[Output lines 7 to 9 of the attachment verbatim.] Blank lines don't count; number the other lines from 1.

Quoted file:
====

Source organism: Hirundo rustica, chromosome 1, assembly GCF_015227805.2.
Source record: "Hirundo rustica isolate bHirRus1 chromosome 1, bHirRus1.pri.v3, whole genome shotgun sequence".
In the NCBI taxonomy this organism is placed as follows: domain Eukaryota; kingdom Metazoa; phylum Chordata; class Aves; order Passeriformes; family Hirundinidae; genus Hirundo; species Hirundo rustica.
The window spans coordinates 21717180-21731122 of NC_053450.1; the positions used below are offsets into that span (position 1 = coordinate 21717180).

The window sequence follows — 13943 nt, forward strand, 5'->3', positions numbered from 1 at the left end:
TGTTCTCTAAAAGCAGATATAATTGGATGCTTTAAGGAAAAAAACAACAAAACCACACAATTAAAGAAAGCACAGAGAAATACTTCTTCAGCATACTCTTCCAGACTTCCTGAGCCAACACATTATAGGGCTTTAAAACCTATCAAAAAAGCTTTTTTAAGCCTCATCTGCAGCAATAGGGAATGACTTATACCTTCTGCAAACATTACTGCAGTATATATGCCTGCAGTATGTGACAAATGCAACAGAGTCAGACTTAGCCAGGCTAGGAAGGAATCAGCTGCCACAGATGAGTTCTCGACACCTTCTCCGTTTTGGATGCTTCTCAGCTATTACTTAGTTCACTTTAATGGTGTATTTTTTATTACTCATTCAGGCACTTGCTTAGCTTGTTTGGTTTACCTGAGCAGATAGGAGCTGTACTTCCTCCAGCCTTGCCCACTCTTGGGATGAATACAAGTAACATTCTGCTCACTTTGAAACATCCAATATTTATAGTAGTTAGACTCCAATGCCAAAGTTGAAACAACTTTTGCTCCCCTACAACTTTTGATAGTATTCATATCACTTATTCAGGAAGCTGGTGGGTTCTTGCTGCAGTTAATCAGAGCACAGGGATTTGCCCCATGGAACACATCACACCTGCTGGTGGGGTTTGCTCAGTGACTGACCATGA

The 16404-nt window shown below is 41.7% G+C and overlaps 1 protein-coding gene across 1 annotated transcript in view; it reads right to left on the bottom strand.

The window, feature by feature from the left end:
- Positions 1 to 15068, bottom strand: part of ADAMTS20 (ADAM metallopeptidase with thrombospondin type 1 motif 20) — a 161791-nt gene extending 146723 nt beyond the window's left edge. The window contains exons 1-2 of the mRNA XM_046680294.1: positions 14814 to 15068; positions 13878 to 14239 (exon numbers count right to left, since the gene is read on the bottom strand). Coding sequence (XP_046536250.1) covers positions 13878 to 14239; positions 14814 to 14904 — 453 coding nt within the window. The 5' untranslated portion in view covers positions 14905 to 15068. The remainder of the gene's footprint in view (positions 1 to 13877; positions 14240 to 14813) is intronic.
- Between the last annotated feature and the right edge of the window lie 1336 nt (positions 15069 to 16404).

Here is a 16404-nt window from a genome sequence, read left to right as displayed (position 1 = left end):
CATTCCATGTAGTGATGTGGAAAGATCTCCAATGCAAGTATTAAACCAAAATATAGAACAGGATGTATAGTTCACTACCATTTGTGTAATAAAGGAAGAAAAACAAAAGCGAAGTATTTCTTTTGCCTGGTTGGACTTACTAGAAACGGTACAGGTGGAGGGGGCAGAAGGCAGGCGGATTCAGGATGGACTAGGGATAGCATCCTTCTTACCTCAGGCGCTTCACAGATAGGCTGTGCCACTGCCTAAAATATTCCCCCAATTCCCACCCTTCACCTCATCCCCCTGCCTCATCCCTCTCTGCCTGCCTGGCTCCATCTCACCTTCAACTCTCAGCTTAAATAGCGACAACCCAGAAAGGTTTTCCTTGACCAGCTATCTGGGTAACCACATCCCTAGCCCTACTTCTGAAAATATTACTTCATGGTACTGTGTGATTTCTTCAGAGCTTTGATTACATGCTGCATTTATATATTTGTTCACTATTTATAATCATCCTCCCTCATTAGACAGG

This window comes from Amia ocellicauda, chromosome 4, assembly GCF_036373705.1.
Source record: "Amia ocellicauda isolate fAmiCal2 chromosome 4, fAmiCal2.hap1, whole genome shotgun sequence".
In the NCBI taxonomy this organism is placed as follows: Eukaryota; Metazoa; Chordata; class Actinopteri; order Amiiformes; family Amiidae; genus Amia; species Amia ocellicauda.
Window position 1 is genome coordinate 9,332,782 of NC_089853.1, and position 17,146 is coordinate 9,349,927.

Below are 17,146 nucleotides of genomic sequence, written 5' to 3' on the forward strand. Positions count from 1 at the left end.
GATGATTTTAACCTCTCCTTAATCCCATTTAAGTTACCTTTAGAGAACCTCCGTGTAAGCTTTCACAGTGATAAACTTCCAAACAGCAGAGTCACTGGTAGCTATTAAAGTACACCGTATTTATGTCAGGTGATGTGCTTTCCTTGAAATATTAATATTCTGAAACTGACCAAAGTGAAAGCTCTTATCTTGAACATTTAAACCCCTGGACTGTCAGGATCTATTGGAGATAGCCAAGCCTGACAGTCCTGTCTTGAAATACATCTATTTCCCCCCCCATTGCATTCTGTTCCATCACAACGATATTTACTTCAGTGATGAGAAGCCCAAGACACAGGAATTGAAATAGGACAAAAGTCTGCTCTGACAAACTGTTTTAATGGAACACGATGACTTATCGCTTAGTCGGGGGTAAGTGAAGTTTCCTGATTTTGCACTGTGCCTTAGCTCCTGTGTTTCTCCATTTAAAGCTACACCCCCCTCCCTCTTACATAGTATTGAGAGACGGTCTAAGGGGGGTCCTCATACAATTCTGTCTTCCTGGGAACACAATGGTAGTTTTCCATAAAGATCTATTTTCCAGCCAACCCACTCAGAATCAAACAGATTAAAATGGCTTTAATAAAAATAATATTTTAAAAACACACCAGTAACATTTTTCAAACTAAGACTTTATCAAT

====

The 16404-nt window shown below is 41.7% G+C and overlaps 1 protein-coding gene across 1 annotated transcript in view; it reads right to left on the bottom strand.

The window, feature by feature from the left end:
- Positions 1 to 15068, bottom strand: part of ADAMTS20 (ADAM metallopeptidase with thrombospondin type 1 motif 20) — a 161791-nt gene extending 146723 nt beyond the window's left edge. The window contains exons 1-2 of the mRNA XM_046680294.1: positions 14814 to 15068; positions 13878 to 14239 (exon numbers count right to left, since the gene is read on the bottom strand). Coding sequence (XP_046536250.1) covers positions 13878 to 14239; positions 14814 to 14904 — 453 coding nt within the window. The 5' untranslated portion in view covers positions 14905 to 15068. The remainder of the gene's footprint in view (positions 1 to 13877; positions 14240 to 14813) is intronic.